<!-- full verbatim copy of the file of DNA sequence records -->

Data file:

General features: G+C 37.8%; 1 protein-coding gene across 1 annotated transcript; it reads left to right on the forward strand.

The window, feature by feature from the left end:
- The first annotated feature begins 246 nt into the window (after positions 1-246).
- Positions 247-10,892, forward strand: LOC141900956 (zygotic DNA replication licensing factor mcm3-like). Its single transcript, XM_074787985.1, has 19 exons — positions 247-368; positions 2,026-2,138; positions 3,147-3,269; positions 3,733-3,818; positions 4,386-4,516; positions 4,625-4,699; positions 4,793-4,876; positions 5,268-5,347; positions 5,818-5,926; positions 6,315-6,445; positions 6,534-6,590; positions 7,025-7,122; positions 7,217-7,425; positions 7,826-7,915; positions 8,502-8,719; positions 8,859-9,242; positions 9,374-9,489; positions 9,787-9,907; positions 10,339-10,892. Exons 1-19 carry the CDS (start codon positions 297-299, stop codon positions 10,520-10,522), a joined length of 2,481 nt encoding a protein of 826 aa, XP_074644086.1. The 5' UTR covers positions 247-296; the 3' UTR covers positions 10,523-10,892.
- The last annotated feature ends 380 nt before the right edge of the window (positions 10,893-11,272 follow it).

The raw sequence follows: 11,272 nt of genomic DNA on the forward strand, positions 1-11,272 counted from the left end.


General features: G+C 37.8%; 1 protein-coding gene across 1 annotated transcript; it reads left to right on the forward strand.

The window, feature by feature from the left end:
- The first annotated feature begins 246 nt into the window (after positions 1-246).
- Positions 247-10,892, forward strand: LOC141900956 (zygotic DNA replication licensing factor mcm3-like). Its single transcript, XM_074787985.1, has 19 exons — positions 247-368; positions 2,026-2,138; positions 3,147-3,269; positions 3,733-3,818; positions 4,386-4,516; positions 4,625-4,699; positions 4,793-4,876; positions 5,268-5,347; positions 5,818-5,926; positions 6,315-6,445; positions 6,534-6,590; positions 7,025-7,122; positions 7,217-7,425; positions 7,826-7,915; positions 8,502-8,719; positions 8,859-9,242; positions 9,374-9,489; positions 9,787-9,907; positions 10,339-10,892. Exons 1-19 carry the CDS (start codon positions 297-299, stop codon positions 10,520-10,522), a joined length of 2,481 nt encoding a protein of 826 aa, XP_074644086.1. The 5' UTR covers positions 247-296; the 3' UTR covers positions 10,523-10,892.
- The last annotated feature ends 380 nt before the right edge of the window (positions 10,893-11,272 follow it).

The raw sequence follows: 11,272 nt of genomic DNA on the forward strand, positions 1-11,272 counted from the left end.